Beyond the Help files . . .

 

 

Access  ¨  Excel  ¨ FrontPage ¨ Outlook ¨ PowerPoint ¨  Word ¨    Miscellaneous  ¨  Tutorials  ¨  Windows  ¨  Free Downloads


 


 

Date Formulas and Functions in Microsoft Excel

Excel stores dates in sequential serial numbers beginning with January 1st, 1900 as 1.  January 1st, 2006 is 38718 because it's 38,718 days after January 1st, 1900.  Excel on MAC works the same, except the dates start on January 1st, 1904. Don't ask me why.

Note: There are several different ways to do everything in Microsoft Office applications. Date formulas and functions are no different, so this list isn't comprehensive, but should get you by until you become an expert.

Note: Some of these formulas and functions require use of the Analysis Toolpak Addin. Just go to ToolsŕAddins, and put a check next to Analysis Toolpak if you get a #NAME? error.

Note: Some of these formulas and functions use a named range called "Holidays". To create it, make a list of dates in a column. Assign the named range to the cells.

Tip: Volatile formulas are formulas that recalculate every time the workbook calculates. The =NOW formula (among others) is a Volatile formula. If you open a workbook that contains a volatile formula, you make no changes, and close it, don't be surprised if you're asked to save the workbook. That's because the value that the recalculation created did, in fact, change in your workbook.

Date Formulas and Functions

=NOW()

=TODAY()

=DAY(TODAY())

=WEEKDAY(TODAY())

=TEXT(WEEKDAY(TODAY()),"dddd")

=MONTH(TODAY())

=YEAR(TODAY())

=DATE(2005,6,12)

=TODAY()+7

=TODAY()-7

=DATE(YEAR(TODAY()),MONTH(TODAY())+1,1)-1

or

=EOMONTH(TODAY(),0)

=IF(WEEKDAY(EOMONTH(TODAY(),0))=6,EOMONTH(TODAY(),0)-1,IF(WEEKDAY(EOMONTH(TODAY(),0))=1,EOMONTH(TODAY(),0)-2,EOMONTH(TODAY(),0)))

or

=WORKDAY(DATE(YEAR(TODAY()),MONTH(TODAY())+1,1),-1,Holidays)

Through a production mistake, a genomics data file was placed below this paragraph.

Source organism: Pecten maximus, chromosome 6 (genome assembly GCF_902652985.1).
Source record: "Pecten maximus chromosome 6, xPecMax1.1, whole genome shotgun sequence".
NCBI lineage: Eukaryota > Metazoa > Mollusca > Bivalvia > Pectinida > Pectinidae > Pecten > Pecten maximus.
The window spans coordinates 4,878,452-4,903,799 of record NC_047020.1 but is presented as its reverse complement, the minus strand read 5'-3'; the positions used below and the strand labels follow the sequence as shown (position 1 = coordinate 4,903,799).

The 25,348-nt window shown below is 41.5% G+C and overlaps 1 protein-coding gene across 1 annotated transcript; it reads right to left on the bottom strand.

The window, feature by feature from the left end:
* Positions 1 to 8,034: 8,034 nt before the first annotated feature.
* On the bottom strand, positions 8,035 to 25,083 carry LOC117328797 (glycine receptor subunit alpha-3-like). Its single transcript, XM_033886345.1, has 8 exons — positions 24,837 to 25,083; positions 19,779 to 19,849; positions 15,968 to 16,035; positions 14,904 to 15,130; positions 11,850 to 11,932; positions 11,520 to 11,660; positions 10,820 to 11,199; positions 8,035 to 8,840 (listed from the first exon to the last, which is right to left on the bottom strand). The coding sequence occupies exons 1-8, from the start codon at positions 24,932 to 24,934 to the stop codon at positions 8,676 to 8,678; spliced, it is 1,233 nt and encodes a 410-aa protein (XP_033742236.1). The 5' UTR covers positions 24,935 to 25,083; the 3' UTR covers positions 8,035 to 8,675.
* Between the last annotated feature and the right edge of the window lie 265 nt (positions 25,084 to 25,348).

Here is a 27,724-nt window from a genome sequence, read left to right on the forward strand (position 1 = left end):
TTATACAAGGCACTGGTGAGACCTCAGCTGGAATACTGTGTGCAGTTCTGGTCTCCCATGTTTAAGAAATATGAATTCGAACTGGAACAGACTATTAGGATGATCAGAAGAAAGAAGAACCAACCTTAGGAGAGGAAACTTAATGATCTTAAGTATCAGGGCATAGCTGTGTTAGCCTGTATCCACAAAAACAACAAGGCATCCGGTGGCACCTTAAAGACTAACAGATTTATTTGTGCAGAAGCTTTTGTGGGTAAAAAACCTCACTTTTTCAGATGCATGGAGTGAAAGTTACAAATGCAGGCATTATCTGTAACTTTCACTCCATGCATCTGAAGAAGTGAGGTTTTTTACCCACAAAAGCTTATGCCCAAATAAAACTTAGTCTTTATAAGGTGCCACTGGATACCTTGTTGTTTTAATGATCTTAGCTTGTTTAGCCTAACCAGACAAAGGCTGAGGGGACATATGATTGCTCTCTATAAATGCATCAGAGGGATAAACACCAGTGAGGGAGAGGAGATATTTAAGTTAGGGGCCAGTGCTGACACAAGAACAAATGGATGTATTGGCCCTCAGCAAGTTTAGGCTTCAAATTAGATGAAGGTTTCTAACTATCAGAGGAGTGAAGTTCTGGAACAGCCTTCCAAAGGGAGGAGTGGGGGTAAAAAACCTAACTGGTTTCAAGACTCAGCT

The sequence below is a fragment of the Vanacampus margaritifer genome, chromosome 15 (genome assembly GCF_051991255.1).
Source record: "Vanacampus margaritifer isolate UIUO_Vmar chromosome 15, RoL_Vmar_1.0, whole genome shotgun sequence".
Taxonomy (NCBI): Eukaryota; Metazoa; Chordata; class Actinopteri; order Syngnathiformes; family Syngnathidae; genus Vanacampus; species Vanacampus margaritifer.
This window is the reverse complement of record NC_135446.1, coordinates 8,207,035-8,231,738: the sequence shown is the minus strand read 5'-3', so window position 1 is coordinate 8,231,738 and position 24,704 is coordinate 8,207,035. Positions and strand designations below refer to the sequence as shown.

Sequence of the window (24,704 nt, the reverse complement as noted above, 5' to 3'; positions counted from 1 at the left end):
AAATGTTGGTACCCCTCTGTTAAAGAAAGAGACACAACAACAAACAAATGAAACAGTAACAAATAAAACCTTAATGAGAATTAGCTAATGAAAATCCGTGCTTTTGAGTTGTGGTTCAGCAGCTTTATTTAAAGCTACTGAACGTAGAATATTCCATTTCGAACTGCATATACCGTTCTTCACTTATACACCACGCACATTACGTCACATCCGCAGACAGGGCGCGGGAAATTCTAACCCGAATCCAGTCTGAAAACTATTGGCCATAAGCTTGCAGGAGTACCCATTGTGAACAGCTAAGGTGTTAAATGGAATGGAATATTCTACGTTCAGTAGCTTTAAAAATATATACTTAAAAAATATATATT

=WORKDAY(DATE(YEAR(TODAY()),MONTH(TODAY())+1,1)-1,1,Holidays)

=NETWORKDAYS(DATE(YEAR(TODAY()),MONTH(TODAY()),1),EOMONTH(TODAY(),0),Holidays)

=WORKDAYS(A1,B1,Holidays)

DATEDIF() Syntax & Examples

The DATEDIF() function uses the following syntax:

=DATEDIF(start_date,end_date,"code")

The start date must be less than the end date, or the function returns an error.

The following are the codes for the DATEDIF() function:

Examples

=DATEDIF(A1,TODAY(),"y") & " Years"

=DATEDIF(A1,TODAY(),"y") & " Years, " & DATEDIF(A1,TODAY(),"ym") & " Months"

=DATEDIF(A1,TODAY(),"y") & " Years, " & DATEDIF(A1,TODAY(),"ym") & " Months, " & DATEDIF(A1,TODAY(),"md") & " Days"

Using the TEXT() function to calculate dates.

You can use the TEXT() to get the number of days or weeks between two dates:

Examples

=VALUE(TEXT((NOW()-$A$1)/24,"[h]"))

=VALUE(TEXT((NOW()-$A$1)/168,"[h]"))

 

Back to top...

 

 

OfficeArtilces.com debuted on May 26, 2005.

MrExcel.com provides examples of Formulas, Functions and Visual Basic procedures for illustration only, without warranty either expressed or implied, including but not limited to the implied warranties of merchantability and/or fitness for a particular purpose. The Formulas, Functions and Visual Basic procedures on this web site are provided "as is" and we do not guarantee that they can be used in all situations.

Access®, Excel®, FrontPage®, Outlook®, PowerPoint®, Word® are registered trademarks of the Microsoft Corporation.
MrExcel® TM is a registered trademark of Tickling Keys, Inc.

All contents © 1998-2014 by MrExcel Consulting | All rights reserved